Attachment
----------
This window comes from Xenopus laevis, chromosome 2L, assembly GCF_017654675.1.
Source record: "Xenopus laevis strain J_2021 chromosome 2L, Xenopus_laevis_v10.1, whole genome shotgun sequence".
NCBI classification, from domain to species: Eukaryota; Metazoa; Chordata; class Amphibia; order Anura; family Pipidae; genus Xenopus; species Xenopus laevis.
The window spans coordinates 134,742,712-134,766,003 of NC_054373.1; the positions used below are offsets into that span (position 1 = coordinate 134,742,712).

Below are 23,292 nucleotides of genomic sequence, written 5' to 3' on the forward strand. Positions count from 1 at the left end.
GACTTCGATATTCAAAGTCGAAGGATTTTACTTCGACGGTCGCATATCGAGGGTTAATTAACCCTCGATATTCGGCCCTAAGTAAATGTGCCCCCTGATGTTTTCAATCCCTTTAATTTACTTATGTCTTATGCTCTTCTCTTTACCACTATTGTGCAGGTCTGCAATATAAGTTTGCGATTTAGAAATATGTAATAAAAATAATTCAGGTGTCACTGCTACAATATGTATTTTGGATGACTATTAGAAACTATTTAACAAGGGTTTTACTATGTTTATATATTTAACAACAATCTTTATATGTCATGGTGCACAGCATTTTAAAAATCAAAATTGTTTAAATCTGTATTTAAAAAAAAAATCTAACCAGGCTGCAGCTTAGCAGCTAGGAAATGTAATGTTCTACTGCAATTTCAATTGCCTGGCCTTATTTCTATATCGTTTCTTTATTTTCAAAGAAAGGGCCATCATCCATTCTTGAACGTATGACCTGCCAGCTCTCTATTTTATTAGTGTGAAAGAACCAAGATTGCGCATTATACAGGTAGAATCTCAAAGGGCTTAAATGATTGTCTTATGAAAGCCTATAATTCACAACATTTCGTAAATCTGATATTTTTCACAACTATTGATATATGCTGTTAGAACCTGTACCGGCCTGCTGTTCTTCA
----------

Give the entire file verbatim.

This window comes from Xenopus laevis, chromosome 2L, assembly GCF_017654675.1.
Source record: "Xenopus laevis strain J_2021 chromosome 2L, Xenopus_laevis_v10.1, whole genome shotgun sequence".
NCBI classification, from domain to species: Eukaryota; Metazoa; Chordata; class Amphibia; order Anura; family Pipidae; genus Xenopus; species Xenopus laevis.
The window spans coordinates 134,742,712-134,766,003 of NC_054373.1; the positions used below are offsets into that span (position 1 = coordinate 134,742,712).

Below are 23,292 nucleotides of genomic sequence, written 5' to 3' on the forward strand. Positions count from 1 at the left end.
GACTTCGATATTCAAAGTCGAAGGATTTTACTTCGACGGTCGCATATCGAGGGTTAATTAACCCTCGATATTCGGCCCTAAGTAAATGTGCCCCCTGATGTTTTCAATCCCTTTAATTTACTTATGTCTTATGCTCTTCTCTTTACCACTATTGTGCAGGTCTGCAATATAAGTTTGCGATTTAGAAATATGTAATAAAAATAATTCAGGTGTCACTGCTACAATATGTATTTTGGATGACTATTAGAAACTATTTAACAAGGGTTTTACTATGTTTATATATTTAACAACAATCTTTATATGTCATGGTGCACAGCATTTTAAAAATCAAAATTGTTTAAATCTGTATTTAAAAAAAAAATCTAACCAGGCTGCAGCTTAGCAGCTAGGAAATGTAATGTTCTACTGCAATTTCAATTGCCTGGCCTTATTTCTATATCGTTTCTTTATTTTCAAAGAAAGGGCCATCATCCATTCTTGAACGTATGACCTGCCAGCTCTCTATTTTATTAGTGTGAAAGAACCAAGATTGCGCATTATACAGGTAGAATCTCAAAGGGCTTAAATGATTGTCTTATGAAAGCCTATAATTCACAACATTTCGTAAATCTGATATTTTTCACAACTATTGATATATGCTGTTAGAACCTGTACCGGCCTGCTGTTCTTCA